I went to China on a study visa. The Chinese immigration authority claimed that my documents were fake and they said I was not admissible to China. They cancelled my visa.

On paper they wrote inadmissible due to fake documents, but they told me the reason is that some videos in my mobile were not allowed in China. All my documents were original.

I wrote a letter to the Chinese embassy, but they did not answer.

Will I have any problems going to any other country?

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    @awais You’ll certainly have a problem trying to get a visa for any country that asks applicants to disclose previous visa refusals, denials of entry etc – Traveller Oct 4 '18 at 21:32
  • @RoboKaren: Are you sure that's what you intended to link to? – hmakholm left over Monica Oct 4 '18 at 23:26
  • @RoboKaren: What I get when I follow it is an answer to a question about a refusal of a French study visa, which seems to have essentially nothing to do with this question about a canceled Chinese visa. – hmakholm left over Monica Oct 4 '18 at 23:47
  • @HenningMakholm thanks, you’re right that I focused on the wrong area of his question. Rescinding dupe flag. – RoboKaren Oct 5 '18 at 0:10

If your question is only:

My question is will I have any problem to go to any other country?

Then the answer is: Yes, many countries will ask if you’ve ever had a visa denied or revoked before issuing you a visa of their own. You would have to answer in the affirmative and that would make it harder to get your new visa (your documents or travel rationale will be scrutinized more). You also won’t be able to use many visa waiver programs.

But countries realize that immigration in some other countries can be capricious. So it’s not the kiss of death, you’ll just have to apply for visas and make sure your paperwork is complete.

Ps. Don’t even think of lying about a visa revocation as the result of lying and getting found out are pretty terrible.

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    China doesn't share these records with anyone. Nobody would know he was "deported for fake documents" if he were to somehow lose his passport. Certainly, the consequences for lying cannot be worse than being inadmissible on fake documents. OP should do what he thinks is best. His version of events is that the Chinese cancelled his visa on false pretenses. Who will the authorities believe? – user58558 Oct 5 '18 at 16:03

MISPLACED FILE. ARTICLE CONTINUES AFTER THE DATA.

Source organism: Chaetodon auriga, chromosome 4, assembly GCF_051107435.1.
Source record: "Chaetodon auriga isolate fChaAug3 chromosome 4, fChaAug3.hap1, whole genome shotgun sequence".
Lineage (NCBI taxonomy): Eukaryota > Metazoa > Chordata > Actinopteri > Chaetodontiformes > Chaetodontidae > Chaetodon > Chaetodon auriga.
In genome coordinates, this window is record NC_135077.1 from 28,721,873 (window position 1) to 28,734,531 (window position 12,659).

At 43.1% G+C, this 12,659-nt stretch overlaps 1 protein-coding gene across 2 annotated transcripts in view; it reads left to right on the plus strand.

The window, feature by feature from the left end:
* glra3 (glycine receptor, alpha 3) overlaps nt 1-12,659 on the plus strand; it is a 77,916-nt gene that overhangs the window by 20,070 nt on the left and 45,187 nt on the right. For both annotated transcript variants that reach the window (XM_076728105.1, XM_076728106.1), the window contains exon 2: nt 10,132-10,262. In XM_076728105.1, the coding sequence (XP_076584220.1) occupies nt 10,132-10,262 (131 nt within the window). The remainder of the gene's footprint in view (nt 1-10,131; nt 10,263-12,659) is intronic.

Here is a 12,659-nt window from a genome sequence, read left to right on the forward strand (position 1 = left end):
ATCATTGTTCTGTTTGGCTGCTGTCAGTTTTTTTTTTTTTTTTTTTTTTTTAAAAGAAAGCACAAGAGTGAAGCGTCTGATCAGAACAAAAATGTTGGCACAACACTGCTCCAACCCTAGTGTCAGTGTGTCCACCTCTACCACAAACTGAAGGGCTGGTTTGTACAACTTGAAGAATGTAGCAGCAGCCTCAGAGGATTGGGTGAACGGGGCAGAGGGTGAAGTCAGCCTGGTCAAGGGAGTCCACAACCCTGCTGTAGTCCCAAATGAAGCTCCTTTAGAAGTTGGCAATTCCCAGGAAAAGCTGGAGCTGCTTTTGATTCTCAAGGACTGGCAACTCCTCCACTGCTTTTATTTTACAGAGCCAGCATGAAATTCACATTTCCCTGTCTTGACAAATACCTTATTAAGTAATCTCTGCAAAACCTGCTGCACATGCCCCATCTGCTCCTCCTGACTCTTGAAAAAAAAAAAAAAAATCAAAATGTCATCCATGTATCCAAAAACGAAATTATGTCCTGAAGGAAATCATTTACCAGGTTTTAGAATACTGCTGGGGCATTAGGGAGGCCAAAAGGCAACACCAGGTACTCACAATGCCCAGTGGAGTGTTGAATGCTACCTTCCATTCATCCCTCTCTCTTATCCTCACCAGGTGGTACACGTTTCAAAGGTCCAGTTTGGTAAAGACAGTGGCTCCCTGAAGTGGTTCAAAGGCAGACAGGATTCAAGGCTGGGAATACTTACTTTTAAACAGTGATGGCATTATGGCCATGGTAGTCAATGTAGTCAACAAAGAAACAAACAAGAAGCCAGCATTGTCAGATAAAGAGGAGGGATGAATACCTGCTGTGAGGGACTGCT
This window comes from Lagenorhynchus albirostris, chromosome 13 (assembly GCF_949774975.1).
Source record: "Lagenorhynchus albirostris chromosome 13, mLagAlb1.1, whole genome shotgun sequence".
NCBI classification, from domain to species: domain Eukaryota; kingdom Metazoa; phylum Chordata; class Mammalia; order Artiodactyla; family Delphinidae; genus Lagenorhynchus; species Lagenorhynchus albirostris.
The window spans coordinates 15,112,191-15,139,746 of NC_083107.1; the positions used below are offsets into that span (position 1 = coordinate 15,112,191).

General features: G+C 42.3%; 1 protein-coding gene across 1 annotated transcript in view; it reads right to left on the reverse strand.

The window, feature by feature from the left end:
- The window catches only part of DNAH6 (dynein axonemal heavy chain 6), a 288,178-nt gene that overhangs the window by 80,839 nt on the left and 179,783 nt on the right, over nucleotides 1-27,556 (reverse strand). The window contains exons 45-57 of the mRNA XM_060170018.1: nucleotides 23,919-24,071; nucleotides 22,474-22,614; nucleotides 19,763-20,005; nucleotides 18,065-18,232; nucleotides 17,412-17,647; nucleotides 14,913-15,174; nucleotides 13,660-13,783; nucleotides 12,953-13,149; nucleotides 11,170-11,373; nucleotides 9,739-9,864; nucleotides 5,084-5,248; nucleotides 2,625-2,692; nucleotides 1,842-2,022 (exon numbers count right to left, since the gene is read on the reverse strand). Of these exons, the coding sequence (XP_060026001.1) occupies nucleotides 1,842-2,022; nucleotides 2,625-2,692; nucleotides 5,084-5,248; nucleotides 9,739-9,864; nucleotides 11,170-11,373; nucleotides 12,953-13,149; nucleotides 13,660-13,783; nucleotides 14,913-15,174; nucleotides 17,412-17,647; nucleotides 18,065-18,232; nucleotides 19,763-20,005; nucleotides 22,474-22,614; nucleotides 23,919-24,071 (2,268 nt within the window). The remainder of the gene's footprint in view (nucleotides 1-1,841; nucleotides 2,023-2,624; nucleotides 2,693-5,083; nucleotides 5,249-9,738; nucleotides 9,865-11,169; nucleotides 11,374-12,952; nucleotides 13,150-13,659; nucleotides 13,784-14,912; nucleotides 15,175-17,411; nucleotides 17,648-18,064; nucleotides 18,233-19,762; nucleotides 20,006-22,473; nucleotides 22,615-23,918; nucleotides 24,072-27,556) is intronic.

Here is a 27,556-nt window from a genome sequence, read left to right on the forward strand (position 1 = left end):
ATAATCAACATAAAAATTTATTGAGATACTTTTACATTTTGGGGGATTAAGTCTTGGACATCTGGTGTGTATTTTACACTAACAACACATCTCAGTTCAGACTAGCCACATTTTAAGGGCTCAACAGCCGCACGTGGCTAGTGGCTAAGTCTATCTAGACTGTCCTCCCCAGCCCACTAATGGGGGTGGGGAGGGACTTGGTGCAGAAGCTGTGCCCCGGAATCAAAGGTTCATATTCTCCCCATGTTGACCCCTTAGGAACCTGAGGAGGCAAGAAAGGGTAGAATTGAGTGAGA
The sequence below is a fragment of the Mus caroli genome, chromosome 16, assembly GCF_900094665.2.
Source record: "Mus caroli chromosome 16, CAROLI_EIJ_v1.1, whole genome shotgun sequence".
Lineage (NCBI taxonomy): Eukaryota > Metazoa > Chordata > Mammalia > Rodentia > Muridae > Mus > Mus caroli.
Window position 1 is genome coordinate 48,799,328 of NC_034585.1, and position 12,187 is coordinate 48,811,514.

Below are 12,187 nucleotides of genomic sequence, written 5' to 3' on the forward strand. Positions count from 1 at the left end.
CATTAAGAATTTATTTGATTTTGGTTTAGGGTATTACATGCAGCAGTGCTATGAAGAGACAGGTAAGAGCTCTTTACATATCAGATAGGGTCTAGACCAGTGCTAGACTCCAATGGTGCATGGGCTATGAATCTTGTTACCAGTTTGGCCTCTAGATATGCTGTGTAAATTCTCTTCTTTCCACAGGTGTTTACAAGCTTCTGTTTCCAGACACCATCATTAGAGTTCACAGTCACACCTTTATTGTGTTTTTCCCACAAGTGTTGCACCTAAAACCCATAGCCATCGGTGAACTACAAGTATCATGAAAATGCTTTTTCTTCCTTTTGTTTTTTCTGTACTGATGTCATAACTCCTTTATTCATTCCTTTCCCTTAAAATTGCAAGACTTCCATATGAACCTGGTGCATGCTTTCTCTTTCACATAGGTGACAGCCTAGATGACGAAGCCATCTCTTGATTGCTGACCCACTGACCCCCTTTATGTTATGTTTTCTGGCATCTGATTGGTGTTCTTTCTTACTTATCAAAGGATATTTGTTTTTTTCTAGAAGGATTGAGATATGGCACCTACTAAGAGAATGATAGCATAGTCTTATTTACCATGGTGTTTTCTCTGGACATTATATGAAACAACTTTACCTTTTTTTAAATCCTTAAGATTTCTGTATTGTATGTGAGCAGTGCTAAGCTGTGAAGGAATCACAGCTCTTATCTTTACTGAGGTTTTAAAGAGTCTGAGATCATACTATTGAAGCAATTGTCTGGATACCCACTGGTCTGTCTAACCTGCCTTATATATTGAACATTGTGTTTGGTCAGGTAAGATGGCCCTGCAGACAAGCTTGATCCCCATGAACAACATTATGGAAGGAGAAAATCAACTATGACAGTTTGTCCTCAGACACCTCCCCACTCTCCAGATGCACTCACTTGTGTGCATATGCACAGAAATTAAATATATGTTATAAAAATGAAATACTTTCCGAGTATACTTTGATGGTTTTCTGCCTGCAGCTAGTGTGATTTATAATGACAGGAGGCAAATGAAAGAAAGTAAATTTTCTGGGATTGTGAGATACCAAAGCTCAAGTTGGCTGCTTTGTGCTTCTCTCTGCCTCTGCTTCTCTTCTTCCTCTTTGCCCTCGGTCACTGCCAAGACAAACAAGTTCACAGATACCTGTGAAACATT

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    @greatone it doesn’t share them now but that isn’t to say China won’t share them in the future. Getting caught lying on immigration forms can lead to lifetime bans and in some cases, getting stripped of naturalization. Not worth the risk. – RoboKaren Oct 5 '18 at 17:10
  • Let the OP decide whether or not it's worth the risk. China will never share this information with other countries in our lifetimes unless there is some sort of reciprocal agreement. Do you actually believe that the USA will hand over immigration information to China? Currently, it only shares limited data with the 5-eyes countries who are very close allies. Unless the OP is planning to get naturalized in China, he will not be facing any such issue. – user58558 Oct 5 '18 at 17:26
  • @greatone ultimately OP has to decide. And things change. We never thought the USA might break from NATO and ally with Russia but it’s now a possibility. China might not share with the USA but it might share with the EU or Australia or Thailand or somewhere else the OP might want to go to. In any case, it’s this forum’s policy that we tell people to never lie. If you don’t like that, you can find another forum or petition to change our policy. – RoboKaren Oct 5 '18 at 17:28
  • I'm not telling the OP to lie. But he does not have to disclose his cancelled visa by volunteering that information if not asked. If he were to never submit that passport to the authorities he wouldn't need to lie unless specifically asked about it. Some countries do ask about previous incidents. There, the OP would need to decide which way to go. – user58558 Oct 5 '18 at 17:31

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